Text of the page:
1 day ago
Thursday, February 23, 2012
Travel has a way of awakening all of the senses. The minute you arrive at a new destination, you are surrounded by new and exciting things. You experience a change of pace, either in the rush of a fast moving city or the slow tranquility of a tropical destination. Before arriving, you may have preconceived notions of a place and may be surprised once you arrive and find it is nothing like you had imagined. This adds to the adventure of exploring a new place.
One of my favorite things about travel is having the opportunity to try new foods. In my travel research, I will often make a list of the foods I want to try and make it a point to find those things as quickly as possible upon arrival.
A few years back, my husband and I went with some friends to Spain. Our friend was originally from Spain and was making the trip back to visit his relatives and old friends. This trip was especially exciting because we had the rare opportunity of seeing the country through the eyes of the locals and actually feeling like one of the locals. We had the inside scoop on all of the best sights and foods. We sampled the tastiest dishes, including Paella, Jamon, Chorizo, Tortillas, Conejo (rabbit), and Croquetas. I especially enjoyed the pastries and sweets. One of my favorite desserts was Spanish Natillas, which is a type of egg custard. I vowed to find the recipe and make it when I returned from my trip.
Since then, I have tried a few different recipes and haven't been satisfied with the results until now. I found this recipe, but I decided to tweak it a bit because the recipe called for lemon and I specifically remembered tasting cinnamon in the batches I had tasted in Spain. Aside from the lemon, the other ingredients seemed accurate, so I gave it a try, adapting it based on the ingredients I had on hand.
The resulting custard was mostly as I remembered from Spain, but was a bit more runny. The next time I make it, I will add more cornstarch; the recipe below takes that into account, adding 6 Tablespoons instead of the 5 from the original recipe.
4 Egg Yolks
2 Cups Heavy Cream
2 Cups Milk (I only had skim milk on hand, which is why I decided to incorporate the heavy cream to add the richness this custard needs)
5 Tablespoons of Cornstarch (original recipe called for 4, but it was too runny)
8 Tablespoons Granulated Sugar
1/2 of a Vanilla Bean (split so that it will release the little vanilla seeds when cooking)
1 Cinnamon Stick
1 Teaspoon Ground Cinnamon
Maria Cookies (optional); shown here:
1. In a bowl, mix half of the milk and half of the cream in a bowl with the egg yolks and corn starch. Set aside.
2. In a sauce pan on the stovetop (set to medium heat), add the remaining milk and sugar. At this point, you can also add the cinnamon stick, ground cinnamon and split vanilla bean. Mix slowly, but stir constantly to prevent milk from burning. It should be hot, but not boiling. Keep stirring.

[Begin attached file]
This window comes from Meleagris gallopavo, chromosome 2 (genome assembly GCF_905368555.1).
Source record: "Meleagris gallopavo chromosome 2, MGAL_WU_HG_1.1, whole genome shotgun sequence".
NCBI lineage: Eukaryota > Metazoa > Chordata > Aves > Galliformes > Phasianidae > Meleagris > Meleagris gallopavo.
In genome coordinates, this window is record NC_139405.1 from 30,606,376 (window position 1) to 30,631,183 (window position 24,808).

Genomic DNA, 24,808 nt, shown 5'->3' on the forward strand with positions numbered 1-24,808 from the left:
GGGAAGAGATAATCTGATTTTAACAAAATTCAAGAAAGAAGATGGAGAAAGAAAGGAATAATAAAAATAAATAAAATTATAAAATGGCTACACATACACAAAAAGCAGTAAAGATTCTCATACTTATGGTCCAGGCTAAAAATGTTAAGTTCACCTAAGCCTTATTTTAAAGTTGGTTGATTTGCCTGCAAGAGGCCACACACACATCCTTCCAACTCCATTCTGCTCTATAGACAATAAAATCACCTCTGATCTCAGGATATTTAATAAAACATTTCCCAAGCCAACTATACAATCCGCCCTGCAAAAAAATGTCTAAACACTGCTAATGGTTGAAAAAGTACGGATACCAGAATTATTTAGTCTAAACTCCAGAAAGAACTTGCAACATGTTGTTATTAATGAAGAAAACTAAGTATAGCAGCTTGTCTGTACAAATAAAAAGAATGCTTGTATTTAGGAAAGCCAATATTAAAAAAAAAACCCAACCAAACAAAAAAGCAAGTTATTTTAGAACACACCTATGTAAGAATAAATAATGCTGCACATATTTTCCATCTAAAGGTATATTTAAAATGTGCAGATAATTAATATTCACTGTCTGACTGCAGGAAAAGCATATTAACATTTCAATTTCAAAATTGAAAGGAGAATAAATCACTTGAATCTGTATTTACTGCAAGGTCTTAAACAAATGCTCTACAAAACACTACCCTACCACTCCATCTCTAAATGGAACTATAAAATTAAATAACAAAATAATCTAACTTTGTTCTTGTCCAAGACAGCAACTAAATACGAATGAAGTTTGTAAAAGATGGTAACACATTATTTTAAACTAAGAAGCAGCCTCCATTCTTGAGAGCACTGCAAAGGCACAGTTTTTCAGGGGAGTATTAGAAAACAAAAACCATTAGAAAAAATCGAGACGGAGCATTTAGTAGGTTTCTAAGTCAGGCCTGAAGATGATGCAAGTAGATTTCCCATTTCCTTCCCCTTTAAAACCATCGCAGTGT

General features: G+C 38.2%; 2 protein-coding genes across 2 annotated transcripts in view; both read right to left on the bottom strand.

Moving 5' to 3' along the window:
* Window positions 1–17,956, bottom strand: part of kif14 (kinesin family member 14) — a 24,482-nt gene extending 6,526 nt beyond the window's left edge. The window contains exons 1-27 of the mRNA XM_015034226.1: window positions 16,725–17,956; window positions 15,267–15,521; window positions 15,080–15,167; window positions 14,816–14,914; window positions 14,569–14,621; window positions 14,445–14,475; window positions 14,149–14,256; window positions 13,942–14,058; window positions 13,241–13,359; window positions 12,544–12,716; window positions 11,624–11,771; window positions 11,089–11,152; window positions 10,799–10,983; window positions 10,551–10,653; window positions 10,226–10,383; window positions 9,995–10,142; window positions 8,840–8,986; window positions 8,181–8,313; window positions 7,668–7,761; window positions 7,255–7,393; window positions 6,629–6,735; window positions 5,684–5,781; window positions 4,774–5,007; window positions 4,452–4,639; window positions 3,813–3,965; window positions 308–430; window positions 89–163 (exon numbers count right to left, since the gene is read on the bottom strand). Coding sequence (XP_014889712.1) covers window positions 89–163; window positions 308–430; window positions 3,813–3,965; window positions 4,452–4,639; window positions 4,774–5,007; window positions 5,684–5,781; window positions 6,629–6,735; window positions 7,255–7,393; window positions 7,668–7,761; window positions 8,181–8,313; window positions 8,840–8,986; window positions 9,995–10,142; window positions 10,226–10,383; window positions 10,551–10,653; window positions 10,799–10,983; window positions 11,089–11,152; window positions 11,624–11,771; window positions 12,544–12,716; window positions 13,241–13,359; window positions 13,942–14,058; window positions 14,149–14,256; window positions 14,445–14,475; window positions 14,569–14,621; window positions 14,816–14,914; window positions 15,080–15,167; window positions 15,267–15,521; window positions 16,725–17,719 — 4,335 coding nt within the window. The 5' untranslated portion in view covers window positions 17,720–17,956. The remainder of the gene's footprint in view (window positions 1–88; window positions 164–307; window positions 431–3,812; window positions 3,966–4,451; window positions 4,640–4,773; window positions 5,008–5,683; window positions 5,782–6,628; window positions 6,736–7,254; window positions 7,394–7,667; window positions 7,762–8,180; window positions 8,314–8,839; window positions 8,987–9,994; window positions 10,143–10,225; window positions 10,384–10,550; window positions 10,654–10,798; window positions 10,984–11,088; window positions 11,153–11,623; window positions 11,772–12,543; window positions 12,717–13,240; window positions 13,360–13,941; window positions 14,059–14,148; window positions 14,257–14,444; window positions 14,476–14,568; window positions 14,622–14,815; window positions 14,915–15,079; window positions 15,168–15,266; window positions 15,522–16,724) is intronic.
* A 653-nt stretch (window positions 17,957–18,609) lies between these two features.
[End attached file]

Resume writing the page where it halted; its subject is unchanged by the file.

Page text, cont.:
3. Take a few spoonfuls of the heated milk mixture from the saucepan and add it to the bowl of milk/eggs that you have set aside. Stir well. This will help temper (bring up to temperature) the mixture to avoid scrambling the eggs once you add the eggs and milk to the mixture on the stovetop. Slowly add the mixture from the bowl to the milk and sugar that are heating on the stovetop. Continue stirring and allow the mixture to cook for another couple of minutes. The mixture will begin to thicken a bit and should no longer taste like cornstarch. If you still taste cornstarch, allow it to cook a bit longer.
4. Remove the mixture from the stovetop and strain into a bowl with a fine sieve. This will remove any clumps you have and you won't have to worry about trying to fish out the cinnamon stick or vanilla bean from the hot custard.
5. Pour the custard into small ramekins (or into one large dish, if you prefer); Add a Maria cookie on top for decoration (this is how I remember them from Spain; luckily, I was able to find them here in my local market).
6. Allow these to cool at room temperature and then put them in the fridge so they will firm up. Keep refrigerated until serving.
Saturday, February 4, 2012
I was strolling through Whole Foods yesterday and spotted these cute little green-striped lemons, called variegated pink lemons. Although they were a little pricey for lemons, I just had to pick up a few to try them out.
The wheels in my head started to turn as I was deciding what to use them for. Naturally, the idea for a pink tea came to mind since Valentine's Day is just around the corner. One of my favorite teas just happens to be pink.
There's no real recipe to speak of this time, since this tea has plenty of flavor on its own. However, the juice of these pretty little lemons adds a nice layer of citrus flavor.
Here's how I made it:
3 cups water
1/2 cup sugar
3 Tazo Passion tea bags
Juice of 2 lemons
Heat water and sugar together till boiling. Turn off heat and add 3 tea bags and allow to steep for 5 minutes. Add lemon juice. Pour into 2 tall glasses filled with ice and serve.